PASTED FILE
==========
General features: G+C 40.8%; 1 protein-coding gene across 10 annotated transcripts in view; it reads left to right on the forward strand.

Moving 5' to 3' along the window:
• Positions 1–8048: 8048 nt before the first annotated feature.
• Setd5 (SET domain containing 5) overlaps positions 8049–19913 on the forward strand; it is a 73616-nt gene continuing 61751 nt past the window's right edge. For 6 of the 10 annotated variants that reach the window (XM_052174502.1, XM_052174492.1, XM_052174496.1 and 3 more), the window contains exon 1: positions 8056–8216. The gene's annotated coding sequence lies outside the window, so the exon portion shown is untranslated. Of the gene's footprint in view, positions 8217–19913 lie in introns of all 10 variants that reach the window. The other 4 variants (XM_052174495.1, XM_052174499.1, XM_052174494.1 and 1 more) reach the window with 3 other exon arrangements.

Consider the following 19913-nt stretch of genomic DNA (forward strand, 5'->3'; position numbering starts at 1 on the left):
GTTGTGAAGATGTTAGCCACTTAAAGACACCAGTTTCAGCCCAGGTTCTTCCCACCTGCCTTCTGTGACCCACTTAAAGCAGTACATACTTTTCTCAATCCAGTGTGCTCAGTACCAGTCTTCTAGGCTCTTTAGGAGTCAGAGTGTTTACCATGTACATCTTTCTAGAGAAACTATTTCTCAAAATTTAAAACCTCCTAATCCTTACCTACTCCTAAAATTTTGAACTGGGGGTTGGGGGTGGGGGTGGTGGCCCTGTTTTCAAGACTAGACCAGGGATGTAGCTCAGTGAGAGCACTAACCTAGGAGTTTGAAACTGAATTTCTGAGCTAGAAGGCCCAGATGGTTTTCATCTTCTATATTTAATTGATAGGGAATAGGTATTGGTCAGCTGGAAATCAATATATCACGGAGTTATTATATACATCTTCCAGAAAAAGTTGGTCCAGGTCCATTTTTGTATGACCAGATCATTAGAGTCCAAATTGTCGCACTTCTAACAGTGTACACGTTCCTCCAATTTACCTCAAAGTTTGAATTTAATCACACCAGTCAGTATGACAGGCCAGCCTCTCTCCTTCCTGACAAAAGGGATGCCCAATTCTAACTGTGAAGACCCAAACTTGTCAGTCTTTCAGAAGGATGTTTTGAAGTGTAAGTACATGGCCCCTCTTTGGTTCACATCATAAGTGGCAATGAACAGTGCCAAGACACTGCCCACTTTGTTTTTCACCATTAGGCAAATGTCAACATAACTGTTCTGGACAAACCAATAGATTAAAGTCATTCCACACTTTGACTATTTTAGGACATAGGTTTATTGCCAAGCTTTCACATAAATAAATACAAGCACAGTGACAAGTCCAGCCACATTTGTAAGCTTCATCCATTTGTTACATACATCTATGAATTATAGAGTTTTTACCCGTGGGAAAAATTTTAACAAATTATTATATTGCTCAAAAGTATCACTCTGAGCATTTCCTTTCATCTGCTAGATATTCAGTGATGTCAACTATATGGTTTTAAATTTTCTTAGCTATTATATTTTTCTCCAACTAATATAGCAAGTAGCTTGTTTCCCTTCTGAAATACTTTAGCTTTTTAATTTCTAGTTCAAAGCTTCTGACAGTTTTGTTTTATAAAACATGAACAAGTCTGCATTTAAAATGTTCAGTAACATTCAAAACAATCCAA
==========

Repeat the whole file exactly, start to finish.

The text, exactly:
General features: G+C 40.8%; 1 protein-coding gene across 10 annotated transcripts in view; it reads left to right on the forward strand.

Moving 5' to 3' along the window:
• Positions 1–8048: 8048 nt before the first annotated feature.
• Setd5 (SET domain containing 5) overlaps positions 8049–19913 on the forward strand; it is a 73616-nt gene continuing 61751 nt past the window's right edge. For 6 of the 10 annotated variants that reach the window (XM_052174502.1, XM_052174492.1, XM_052174496.1 and 3 more), the window contains exon 1: positions 8056–8216. The gene's annotated coding sequence lies outside the window, so the exon portion shown is untranslated. Of the gene's footprint in view, positions 8217–19913 lie in introns of all 10 variants that reach the window. The other 4 variants (XM_052174495.1, XM_052174499.1, XM_052174494.1 and 1 more) reach the window with 3 other exon arrangements.

Consider the following 19913-nt stretch of genomic DNA (forward strand, 5'->3'; position numbering starts at 1 on the left):
GTTGTGAAGATGTTAGCCACTTAAAGACACCAGTTTCAGCCCAGGTTCTTCCCACCTGCCTTCTGTGACCCACTTAAAGCAGTACATACTTTTCTCAATCCAGTGTGCTCAGTACCAGTCTTCTAGGCTCTTTAGGAGTCAGAGTGTTTACCATGTACATCTTTCTAGAGAAACTATTTCTCAAAATTTAAAACCTCCTAATCCTTACCTACTCCTAAAATTTTGAACTGGGGGTTGGGGGTGGGGGTGGTGGCCCTGTTTTCAAGACTAGACCAGGGATGTAGCTCAGTGAGAGCACTAACCTAGGAGTTTGAAACTGAATTTCTGAGCTAGAAGGCCCAGATGGTTTTCATCTTCTATATTTAATTGATAGGGAATAGGTATTGGTCAGCTGGAAATCAATATATCACGGAGTTATTATATACATCTTCCAGAAAAAGTTGGTCCAGGTCCATTTTTGTATGACCAGATCATTAGAGTCCAAATTGTCGCACTTCTAACAGTGTACACGTTCCTCCAATTTACCTCAAAGTTTGAATTTAATCACACCAGTCAGTATGACAGGCCAGCCTCTCTCCTTCCTGACAAAAGGGATGCCCAATTCTAACTGTGAAGACCCAAACTTGTCAGTCTTTCAGAAGGATGTTTTGAAGTGTAAGTACATGGCCCCTCTTTGGTTCACATCATAAGTGGCAATGAACAGTGCCAAGACACTGCCCACTTTGTTTTTCACCATTAGGCAAATGTCAACATAACTGTTCTGGACAAACCAATAGATTAAAGTCATTCCACACTTTGACTATTTTAGGACATAGGTTTATTGCCAAGCTTTCACATAAATAAATACAAGCACAGTGACAAGTCCAGCCACATTTGTAAGCTTCATCCATTTGTTACATACATCTATGAATTATAGAGTTTTTACCCGTGGGAAAAATTTTAACAAATTATTATATTGCTCAAAAGTATCACTCTGAGCATTTCCTTTCATCTGCTAGATATTCAGTGATGTCAACTATATGGTTTTAAATTTTCTTAGCTATTATATTTTTCTCCAACTAATATAGCAAGTAGCTTGTTTCCCTTCTGAAATACTTTAGCTTTTTAATTTCTAGTTCAAAGCTTCTGACAGTTTTGTTTTATAAAACATGAACAAGTCTGCATTTAAAATGTTCAGTAACATTCAAAACAATCCAA